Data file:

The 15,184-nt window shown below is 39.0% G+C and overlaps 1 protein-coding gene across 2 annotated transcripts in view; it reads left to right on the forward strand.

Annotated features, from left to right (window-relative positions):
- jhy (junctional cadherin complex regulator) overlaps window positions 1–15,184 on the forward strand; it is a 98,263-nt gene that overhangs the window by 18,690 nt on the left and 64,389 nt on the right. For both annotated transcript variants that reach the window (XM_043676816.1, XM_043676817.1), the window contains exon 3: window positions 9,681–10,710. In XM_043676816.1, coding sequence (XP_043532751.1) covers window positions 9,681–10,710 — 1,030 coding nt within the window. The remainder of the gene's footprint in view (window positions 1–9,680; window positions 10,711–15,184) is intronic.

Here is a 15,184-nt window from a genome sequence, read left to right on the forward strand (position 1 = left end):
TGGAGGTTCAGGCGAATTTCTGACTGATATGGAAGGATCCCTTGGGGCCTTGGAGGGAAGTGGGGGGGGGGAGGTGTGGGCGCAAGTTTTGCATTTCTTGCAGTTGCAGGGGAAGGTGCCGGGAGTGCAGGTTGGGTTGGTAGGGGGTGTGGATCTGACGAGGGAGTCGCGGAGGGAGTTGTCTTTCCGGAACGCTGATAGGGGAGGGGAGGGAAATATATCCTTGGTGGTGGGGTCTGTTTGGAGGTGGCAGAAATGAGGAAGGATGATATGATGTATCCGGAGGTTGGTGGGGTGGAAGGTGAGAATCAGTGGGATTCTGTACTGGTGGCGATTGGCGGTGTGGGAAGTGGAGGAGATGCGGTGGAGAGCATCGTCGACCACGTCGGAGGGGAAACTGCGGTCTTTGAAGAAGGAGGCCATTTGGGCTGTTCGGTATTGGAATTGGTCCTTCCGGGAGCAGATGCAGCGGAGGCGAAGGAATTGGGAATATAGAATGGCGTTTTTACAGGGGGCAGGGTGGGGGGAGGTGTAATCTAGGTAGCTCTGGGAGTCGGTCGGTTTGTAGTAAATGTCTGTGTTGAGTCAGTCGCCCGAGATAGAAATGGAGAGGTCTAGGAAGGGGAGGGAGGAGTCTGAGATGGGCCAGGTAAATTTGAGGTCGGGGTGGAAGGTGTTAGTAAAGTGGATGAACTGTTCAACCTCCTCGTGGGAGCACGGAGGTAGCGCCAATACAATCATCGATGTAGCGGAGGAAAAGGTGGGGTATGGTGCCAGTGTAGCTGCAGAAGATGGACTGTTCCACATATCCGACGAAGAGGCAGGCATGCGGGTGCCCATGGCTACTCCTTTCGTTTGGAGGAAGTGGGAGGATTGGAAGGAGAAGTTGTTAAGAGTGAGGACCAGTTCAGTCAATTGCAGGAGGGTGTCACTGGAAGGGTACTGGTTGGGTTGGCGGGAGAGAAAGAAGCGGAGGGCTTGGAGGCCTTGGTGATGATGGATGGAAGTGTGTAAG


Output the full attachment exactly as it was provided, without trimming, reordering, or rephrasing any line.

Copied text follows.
The 15,184-nt window shown below is 39.0% G+C and overlaps 1 protein-coding gene across 2 annotated transcripts in view; it reads left to right on the forward strand.

Annotated features, from left to right (window-relative positions):
- jhy (junctional cadherin complex regulator) overlaps window positions 1–15,184 on the forward strand; it is a 98,263-nt gene that overhangs the window by 18,690 nt on the left and 64,389 nt on the right. For both annotated transcript variants that reach the window (XM_043676816.1, XM_043676817.1), the window contains exon 3: window positions 9,681–10,710. In XM_043676816.1, coding sequence (XP_043532751.1) covers window positions 9,681–10,710 — 1,030 coding nt within the window. The remainder of the gene's footprint in view (window positions 1–9,680; window positions 10,711–15,184) is intronic.

Here is a 15,184-nt window from a genome sequence, read left to right on the forward strand (position 1 = left end):
TGGAGGTTCAGGCGAATTTCTGACTGATATGGAAGGATCCCTTGGGGCCTTGGAGGGAAGTGGGGGGGGGGAGGTGTGGGCGCAAGTTTTGCATTTCTTGCAGTTGCAGGGGAAGGTGCCGGGAGTGCAGGTTGGGTTGGTAGGGGGTGTGGATCTGACGAGGGAGTCGCGGAGGGAGTTGTCTTTCCGGAACGCTGATAGGGGAGGGGAGGGAAATATATCCTTGGTGGTGGGGTCTGTTTGGAGGTGGCAGAAATGAGGAAGGATGATATGATGTATCCGGAGGTTGGTGGGGTGGAAGGTGAGAATCAGTGGGATTCTGTACTGGTGGCGATTGGCGGTGTGGGAAGTGGAGGAGATGCGGTGGAGAGCATCGTCGACCACGTCGGAGGGGAAACTGCGGTCTTTGAAGAAGGAGGCCATTTGGGCTGTTCGGTATTGGAATTGGTCCTTCCGGGAGCAGATGCAGCGGAGGCGAAGGAATTGGGAATATAGAATGGCGTTTTTACAGGGGGCAGGGTGGGGGGAGGTGTAATCTAGGTAGCTCTGGGAGTCGGTCGGTTTGTAGTAAATGTCTGTGTTGAGTCAGTCGCCCGAGATAGAAATGGAGAGGTCTAGGAAGGGGAGGGAGGAGTCTGAGATGGGCCAGGTAAATTTGAGGTCGGGGTGGAAGGTGTTAGTAAAGTGGATGAACTGTTCAACCTCCTCGTGGGAGCACGGAGGTAGCGCCAATACAATCATCGATGTAGCGGAGGAAAAGGTGGGGTATGGTGCCAGTGTAGCTGCAGAAGATGGACTGTTCCACATATCCGACGAAGAGGCAGGCATGCGGGTGCCCATGGCTACTCCTTTCGTTTGGAGGAAGTGGGAGGATTGGAAGGAGAAGTTGTTAAGAGTGAGGACCAGTTCAGTCAATTGCAGGAGGGTGTCACTGGAAGGGTACTGGTTGGGTTGGCGGGAGAGAAAGAAGCGGAGGGCTTGGAGGCCTTGGTGATGATGGATGGAAGTGTGTAAG